Like in many parts of the world, we are seeing some very good companies go out of business or need major injections of cash just to keep their doors open. There are many reasons for their demise, but one disturbing trend is: critical suppliers are negotiating bad deals on price with professional procurement teams.
We recently consulted on a major negotiation with a key customer who was negotiating a 5 year deal with their No. 1 account. What was enlightening was that the procurement team wanted to break the old cycle of “force the cheapest price from suppliers and hope for the best” to “creating a focus on joint gains”.
I was impressed that my client was presenting creative ideas for both parties to negotiate over creating joint gains. I was even more impressed that their No. 1 account looked at the value of the ideas, not the price. Briefly, the market that my client plays in is in one of the most competitive markets in the globe. That means that price was pushed hard, but value was a stronger point for discussions.
Recently in Australia we have seen the collapse of Autodom, a car parts manufacturer. Autodom was a key supplier to major players like Ford and Holden. Early indications would show that too many of their negotiations focused on the lowest price, not on value nor joint gains.
Thinking creatively will increase your success. Try new things and expand your skills. If you reach a deadlock there’s usually a way around it. Can you ‘trade off’ another part of the deal? Cut costs elsewhere? Throw in an added benefit like being able to take your recently developed software on supply management to your client as an added value?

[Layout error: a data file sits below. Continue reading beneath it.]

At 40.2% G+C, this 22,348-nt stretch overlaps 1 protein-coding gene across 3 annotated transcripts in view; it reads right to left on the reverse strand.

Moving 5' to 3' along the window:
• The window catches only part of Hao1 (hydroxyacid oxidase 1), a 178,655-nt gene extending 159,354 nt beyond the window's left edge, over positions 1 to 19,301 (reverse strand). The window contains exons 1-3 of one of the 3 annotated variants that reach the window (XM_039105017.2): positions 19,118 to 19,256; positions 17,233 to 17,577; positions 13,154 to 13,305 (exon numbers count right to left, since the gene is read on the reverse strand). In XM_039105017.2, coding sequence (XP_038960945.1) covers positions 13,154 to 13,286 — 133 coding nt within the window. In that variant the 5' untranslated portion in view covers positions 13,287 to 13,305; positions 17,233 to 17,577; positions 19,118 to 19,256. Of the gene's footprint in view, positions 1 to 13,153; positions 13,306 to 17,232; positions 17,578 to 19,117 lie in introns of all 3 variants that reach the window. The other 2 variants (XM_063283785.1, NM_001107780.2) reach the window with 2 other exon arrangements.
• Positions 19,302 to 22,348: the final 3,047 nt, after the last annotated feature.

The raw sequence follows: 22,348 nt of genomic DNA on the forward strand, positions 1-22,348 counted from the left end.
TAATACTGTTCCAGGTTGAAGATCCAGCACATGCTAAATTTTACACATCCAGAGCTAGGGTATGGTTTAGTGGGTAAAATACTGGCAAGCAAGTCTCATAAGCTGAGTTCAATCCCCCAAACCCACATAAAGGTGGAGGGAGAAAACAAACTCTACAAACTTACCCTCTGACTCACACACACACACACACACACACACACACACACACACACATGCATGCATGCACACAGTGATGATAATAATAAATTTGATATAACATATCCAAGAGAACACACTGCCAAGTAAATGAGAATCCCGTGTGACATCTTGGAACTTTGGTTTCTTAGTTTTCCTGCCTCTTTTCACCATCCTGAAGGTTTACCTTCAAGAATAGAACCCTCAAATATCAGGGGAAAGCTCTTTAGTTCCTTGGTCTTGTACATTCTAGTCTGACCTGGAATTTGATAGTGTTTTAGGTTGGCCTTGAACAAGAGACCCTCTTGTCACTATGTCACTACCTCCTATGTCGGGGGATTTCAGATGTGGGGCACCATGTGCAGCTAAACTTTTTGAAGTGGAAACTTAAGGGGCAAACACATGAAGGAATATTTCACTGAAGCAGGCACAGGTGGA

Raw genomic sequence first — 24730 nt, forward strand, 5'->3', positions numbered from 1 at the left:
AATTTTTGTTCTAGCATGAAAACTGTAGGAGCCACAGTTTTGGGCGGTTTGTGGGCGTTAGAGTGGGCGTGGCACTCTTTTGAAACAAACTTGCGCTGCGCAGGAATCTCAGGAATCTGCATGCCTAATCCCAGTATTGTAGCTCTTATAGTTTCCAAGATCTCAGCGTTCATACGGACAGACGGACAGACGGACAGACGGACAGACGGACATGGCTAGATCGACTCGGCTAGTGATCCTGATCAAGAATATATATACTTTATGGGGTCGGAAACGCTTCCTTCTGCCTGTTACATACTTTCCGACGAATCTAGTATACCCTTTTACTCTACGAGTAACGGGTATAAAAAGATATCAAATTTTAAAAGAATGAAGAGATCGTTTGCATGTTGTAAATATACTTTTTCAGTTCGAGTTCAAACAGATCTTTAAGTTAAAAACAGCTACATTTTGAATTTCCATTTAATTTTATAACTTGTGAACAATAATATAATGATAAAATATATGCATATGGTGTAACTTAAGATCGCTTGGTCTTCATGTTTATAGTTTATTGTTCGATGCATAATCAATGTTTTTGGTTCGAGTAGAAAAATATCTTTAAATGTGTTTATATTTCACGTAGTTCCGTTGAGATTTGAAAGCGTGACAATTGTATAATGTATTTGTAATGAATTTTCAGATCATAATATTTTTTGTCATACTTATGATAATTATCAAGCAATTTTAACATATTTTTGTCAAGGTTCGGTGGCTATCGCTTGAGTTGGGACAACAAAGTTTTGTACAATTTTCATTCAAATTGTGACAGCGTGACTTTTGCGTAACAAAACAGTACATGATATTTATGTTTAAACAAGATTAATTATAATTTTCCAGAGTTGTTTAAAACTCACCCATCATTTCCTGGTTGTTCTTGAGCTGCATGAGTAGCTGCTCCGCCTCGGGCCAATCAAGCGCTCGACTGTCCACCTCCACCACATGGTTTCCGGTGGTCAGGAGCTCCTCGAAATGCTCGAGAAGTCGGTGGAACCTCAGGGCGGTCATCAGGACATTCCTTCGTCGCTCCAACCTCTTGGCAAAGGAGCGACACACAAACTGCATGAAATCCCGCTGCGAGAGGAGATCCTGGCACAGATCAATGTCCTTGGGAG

CREATE OPTIONS: Always try for at least three different ways of getting a better result. For example, one way may be to agree on delivery to one central location, not many locations; another way is to agree to develop new products and share the IP creation; another way is to change payment terms.
TIME: One of the most common keys to unlocking a deadlock is time. Can you agree to try a different way for a short time and then review it to see how well it works? Can you do something in one long session or several short sessions? Can you change your delivery to just once a month? Can you change your scheduled maintenance during the school holidays? If you work on a JIT system of delivery, have you leveraged the value of this for you and your account?
TRADING: What activities do your top accounts value and what activities are no longer valuable to them? Trade what you both see as measurable, so that it is tangible. Use the words, “If you…then I will…” For example, “If you help me work through the JIT issue, then I can put a proposal to management on how to avoid future costs for both of us?” This does not affect your margin, as a cost reduction is good for both businesses.
QUESTIONS: Before your meeting, prepare good questions. For example, ask “Under what circumstances would you agree to….?” or ask, “What are your reasons for that?” (After asking questions don’t interrupt, listen to their answer—it may contain clues to help you persuade them). Remember always look for a creative approach that will lead to your key customers saying yes to one of your options.
For further ideas about being creative as a negotiator, follow the link below to the Holst Group, they have some of the best blogs from Dr Edward De Bono on how to be more creative in business. Review our previous blogs on this web site on how to solve impossible problems.
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